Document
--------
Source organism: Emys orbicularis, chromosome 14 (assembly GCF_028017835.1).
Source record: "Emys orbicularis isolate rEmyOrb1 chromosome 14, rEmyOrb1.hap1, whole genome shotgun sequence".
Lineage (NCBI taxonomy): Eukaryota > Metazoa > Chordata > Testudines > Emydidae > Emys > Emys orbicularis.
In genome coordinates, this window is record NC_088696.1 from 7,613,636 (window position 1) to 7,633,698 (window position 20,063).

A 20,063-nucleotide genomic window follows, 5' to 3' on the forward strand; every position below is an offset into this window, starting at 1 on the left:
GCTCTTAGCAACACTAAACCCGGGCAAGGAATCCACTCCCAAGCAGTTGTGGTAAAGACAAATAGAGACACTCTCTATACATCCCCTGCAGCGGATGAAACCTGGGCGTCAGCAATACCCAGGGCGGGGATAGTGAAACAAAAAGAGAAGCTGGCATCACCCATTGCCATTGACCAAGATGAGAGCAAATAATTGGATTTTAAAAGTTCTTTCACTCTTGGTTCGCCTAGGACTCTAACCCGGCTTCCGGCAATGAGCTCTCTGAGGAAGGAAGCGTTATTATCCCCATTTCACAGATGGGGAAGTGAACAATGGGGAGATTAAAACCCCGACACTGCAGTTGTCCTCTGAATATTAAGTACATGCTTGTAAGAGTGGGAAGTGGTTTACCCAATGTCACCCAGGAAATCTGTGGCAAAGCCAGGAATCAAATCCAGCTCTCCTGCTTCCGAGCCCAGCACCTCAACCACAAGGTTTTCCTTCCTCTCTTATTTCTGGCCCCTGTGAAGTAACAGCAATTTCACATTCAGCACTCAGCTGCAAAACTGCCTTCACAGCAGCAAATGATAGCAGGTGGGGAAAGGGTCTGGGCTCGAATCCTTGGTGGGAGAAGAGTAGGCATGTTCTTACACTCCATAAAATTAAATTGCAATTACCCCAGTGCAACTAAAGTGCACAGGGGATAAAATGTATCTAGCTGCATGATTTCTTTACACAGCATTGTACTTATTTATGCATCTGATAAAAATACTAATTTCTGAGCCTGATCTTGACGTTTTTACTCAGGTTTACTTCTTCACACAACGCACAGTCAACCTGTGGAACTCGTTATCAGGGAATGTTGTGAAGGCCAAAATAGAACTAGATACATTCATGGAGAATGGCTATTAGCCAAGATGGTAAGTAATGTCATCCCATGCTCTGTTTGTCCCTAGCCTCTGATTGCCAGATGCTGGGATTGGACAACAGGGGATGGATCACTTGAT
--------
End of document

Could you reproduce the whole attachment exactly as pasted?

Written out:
Source organism: Emys orbicularis, chromosome 14 (assembly GCF_028017835.1).
Source record: "Emys orbicularis isolate rEmyOrb1 chromosome 14, rEmyOrb1.hap1, whole genome shotgun sequence".
Lineage (NCBI taxonomy): Eukaryota > Metazoa > Chordata > Testudines > Emydidae > Emys > Emys orbicularis.
In genome coordinates, this window is record NC_088696.1 from 7,613,636 (window position 1) to 7,633,698 (window position 20,063).

A 20,063-nucleotide genomic window follows, 5' to 3' on the forward strand; every position below is an offset into this window, starting at 1 on the left:
GCTCTTAGCAACACTAAACCCGGGCAAGGAATCCACTCCCAAGCAGTTGTGGTAAAGACAAATAGAGACACTCTCTATACATCCCCTGCAGCGGATGAAACCTGGGCGTCAGCAATACCCAGGGCGGGGATAGTGAAACAAAAAGAGAAGCTGGCATCACCCATTGCCATTGACCAAGATGAGAGCAAATAATTGGATTTTAAAAGTTCTTTCACTCTTGGTTCGCCTAGGACTCTAACCCGGCTTCCGGCAATGAGCTCTCTGAGGAAGGAAGCGTTATTATCCCCATTTCACAGATGGGGAAGTGAACAATGGGGAGATTAAAACCCCGACACTGCAGTTGTCCTCTGAATATTAAGTACATGCTTGTAAGAGTGGGAAGTGGTTTACCCAATGTCACCCAGGAAATCTGTGGCAAAGCCAGGAATCAAATCCAGCTCTCCTGCTTCCGAGCCCAGCACCTCAACCACAAGGTTTTCCTTCCTCTCTTATTTCTGGCCCCTGTGAAGTAACAGCAATTTCACATTCAGCACTCAGCTGCAAAACTGCCTTCACAGCAGCAAATGATAGCAGGTGGGGAAAGGGTCTGGGCTCGAATCCTTGGTGGGAGAAGAGTAGGCATGTTCTTACACTCCATAAAATTAAATTGCAATTACCCCAGTGCAACTAAAGTGCACAGGGGATAAAATGTATCTAGCTGCATGATTTCTTTACACAGCATTGTACTTATTTATGCATCTGATAAAAATACTAATTTCTGAGCCTGATCTTGACGTTTTTACTCAGGTTTACTTCTTCACACAACGCACAGTCAACCTGTGGAACTCGTTATCAGGGAATGTTGTGAAGGCCAAAATAGAACTAGATACATTCATGGAGAATGGCTATTAGCCAAGATGGTAAGTAATGTCATCCCATGCTCTGTTTGTCCCTAGCCTCTGATTGCCAGATGCTGGGATTGGACAACAGGGGATGGATCACTTGAT